Hedge fund manager Bill Ackman at the 2015 Sohn Investment Conference, where he described Valeant as "a very early-stage Berkshire.”
Photograph by Andrew Harrer — Bloomberg via Getty Images
By Stephen Gandel
May 4, 2016

Beware billionaires bearing buy recommendations. And sell recommendations for that matter.

Wednesday is the annual Ira Sohn Investment Conference in New York City, where hedge fund managers gather to present their latest stock picks, and hear investment recommendations from others. The event raises money for cancer, and it has a feel good vibe, even when the short sellers are presenting. The event draws a large crowd, as stock-picking events go, and there a sense you are getting the top picks of the top stock pickers.

This year’s event features bond guru Jeff Gundlach, newly crowned Yahoo (yhoo) board member Jeff Smith, and former Soros fund manager Stanley Druckenmiller. Many of the big names have yet to speak. But already Carson Black, a prominant short seller has recommending betting against regional financial firm Bank of the Ozarks (ozrk). And Chamath Palihapitiya, a venture capitalist who recently launched a hedge fund, and who Fortune profiled recently, recommended buying Amazon (amzn).

The problem: While the conference draws some of the top names in investing, the picks they’ve presented haven’t always worked out so well. That’s not too much of a surprise. Hedge funds in general have underperformed index funds in recent years. Here’s a look back at how some of last year’s top picks of fund managers at Sohn have fared. We rated the picks based on their returns on a scale from “Warren Buffett” (great) to “Bill Ackman” (ouch).

David Einhorn

David Einhorn, president of Greenlight Capital, speaks during the 20th Annual Sohn Investment Conference in New York, U.S., on Monday, May 4, 2015.

David Einhorn, president of Greenlight Capital, speaks during the 20th Annual Sohn Investment Conference in New York on Monday, May 4, 2015.Photograph by Andrew Harrer — Bloomberg via Getty Images

Einhorn gets credit last year for predicting the doom of the “mother frackers,” but he also suggested buying SunEdison (sune), which has been a doozy of a pick. SunEdison filed for bankruptcy in mid-April. (Read: SunEdison’s Epic Failure Had Little to Do With Clean Energy)

Investment Pick: Short the stocks of the “Mother frackers.”
How’d it do: A Warren Buffett. Shares of the fracking stocks Einhorn suggested betting against included Whiting Petroleum (wll), which has fallen 70% in the past year.

Investment Pick: Buy shares of SunEdison.
How’d it do: A Bill Ackman. Shares of SunEdison have plunged 97% in the past year.

Mala Gaonkar of Lone Pine Capital

Mala Gaonkar, Lone Pine Capital Co-Portfolio Manager

Mala Gaonkar, Lone Pine Capital Co-Portfolio ManagerCNBC NBCU Photo Bank via Getty Images

Investment Pick: Buy shares of Microsoft (msft).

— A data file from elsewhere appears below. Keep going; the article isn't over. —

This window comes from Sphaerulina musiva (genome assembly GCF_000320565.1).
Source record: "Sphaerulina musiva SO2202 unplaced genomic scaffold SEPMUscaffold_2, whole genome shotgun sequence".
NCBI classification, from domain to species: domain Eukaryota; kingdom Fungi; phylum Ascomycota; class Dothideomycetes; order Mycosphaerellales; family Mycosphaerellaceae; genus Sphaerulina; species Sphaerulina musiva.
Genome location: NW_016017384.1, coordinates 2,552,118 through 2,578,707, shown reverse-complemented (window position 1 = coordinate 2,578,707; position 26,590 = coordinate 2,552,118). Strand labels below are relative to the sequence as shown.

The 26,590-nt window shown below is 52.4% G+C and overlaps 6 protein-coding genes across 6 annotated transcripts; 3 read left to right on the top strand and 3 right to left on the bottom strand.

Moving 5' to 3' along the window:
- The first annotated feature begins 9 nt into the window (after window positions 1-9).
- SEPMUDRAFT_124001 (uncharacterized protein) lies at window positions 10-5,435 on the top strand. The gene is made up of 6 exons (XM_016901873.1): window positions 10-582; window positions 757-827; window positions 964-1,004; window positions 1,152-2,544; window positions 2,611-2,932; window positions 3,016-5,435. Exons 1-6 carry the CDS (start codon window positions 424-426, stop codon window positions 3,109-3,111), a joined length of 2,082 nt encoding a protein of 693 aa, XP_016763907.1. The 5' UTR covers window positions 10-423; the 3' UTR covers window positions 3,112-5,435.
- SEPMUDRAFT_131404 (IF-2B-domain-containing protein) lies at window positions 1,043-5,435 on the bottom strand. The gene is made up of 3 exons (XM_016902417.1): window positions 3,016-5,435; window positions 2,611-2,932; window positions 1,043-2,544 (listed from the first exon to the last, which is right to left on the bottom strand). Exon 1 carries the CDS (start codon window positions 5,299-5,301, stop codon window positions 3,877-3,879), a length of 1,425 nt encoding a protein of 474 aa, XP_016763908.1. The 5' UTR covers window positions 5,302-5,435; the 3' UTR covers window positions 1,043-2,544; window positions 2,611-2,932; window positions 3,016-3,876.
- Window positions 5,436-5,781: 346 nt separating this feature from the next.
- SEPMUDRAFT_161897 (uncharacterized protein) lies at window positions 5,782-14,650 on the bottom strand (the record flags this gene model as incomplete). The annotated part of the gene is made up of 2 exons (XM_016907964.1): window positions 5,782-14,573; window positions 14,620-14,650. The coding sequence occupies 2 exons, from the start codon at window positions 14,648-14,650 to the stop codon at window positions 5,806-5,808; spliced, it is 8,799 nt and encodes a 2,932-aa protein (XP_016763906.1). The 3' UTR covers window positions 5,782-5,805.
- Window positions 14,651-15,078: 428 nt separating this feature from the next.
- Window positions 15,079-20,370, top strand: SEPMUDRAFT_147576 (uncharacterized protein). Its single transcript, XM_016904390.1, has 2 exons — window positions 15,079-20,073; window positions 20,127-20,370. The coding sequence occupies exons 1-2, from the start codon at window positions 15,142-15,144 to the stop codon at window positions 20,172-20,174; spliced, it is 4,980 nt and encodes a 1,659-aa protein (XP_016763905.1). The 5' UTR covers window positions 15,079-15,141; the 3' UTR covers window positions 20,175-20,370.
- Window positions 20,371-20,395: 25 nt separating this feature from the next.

How’d it do: A Bill Miller (better than average). Shares of Microsoft are up 8% in the past year.

Jeff Gundlach

Jeffrey Gundlach, the CEO of DoubleLine

Jeffrey Gundlach, CEO of DoubleLinePhotograph by CNBC/NBCU Photo Bank via Getty Images

Investment Pick: Puerto Rican general obligation bonds.
How’d it do: A Bill Ackman. Gundlach said they were risky, but he was buying them. Puerto Rican general obligation bonds rose to 85 cents on the dollar last June, but have since fallen to 64 cents on the dollar following last week’s announcement it was unable to make a $422 debt payment. (Read: John Oliver Gets ‘Hamilton’ Star to Rap Emotional Plea to Help Save Puerto Rico)

Barry Rosenstein of Jana Partners

Barry Rosenstein, managing partner and co-portfolio manager of JANA Partners LLC, smiles after a Bloomberg Television interview at the 20th Annual Sohn Investment Conference in New York, U.S., on Monday, May 4, 2015. Rosenstein said Qualcomm Inc. should cut costs and alter how management is compensated to unlock shareholder value. Photographer: Andrew Harrer/Bloomberg via Getty Images

Barry Rosenstein, managing partner and co-portfolio manager of JANA Partners LLCPhotograph by Andrew Harrer — Bloomberg via Getty Images

Investment Pick: Buy shares of Qualcomm (qcom)
How’d it do: A Bill Ackman. Shares of the mobile technology company have fallen 27% in the past year.

Bill Ackman

Bill Ackman, founder and CEO of Pershing Square Capital Management.

Bill Ackman, founder and CEO of Pershing Square Capital Management.Photograph by Scott Eells — Bloomberg via Getty Images

Investment pick: Buy shares of Valeant Pharmaceuticals. Ackman said the company was on the verge of becoming the next Berkshire Hathaway.
How’d it do: A Bill Ackman. Shares of the pharmaceutical company have collapsed, falling 85% in the past year. Valeant recently fired its CEO, and Ackman has joined the company’s board. (Read: Why Bill Ackman Regrets Buying Valeant)

After taking a beating in Valeant, and in general suffering some pretty bad performance recently, Ackman decided to sit out this year’s Ira Sohn conference.

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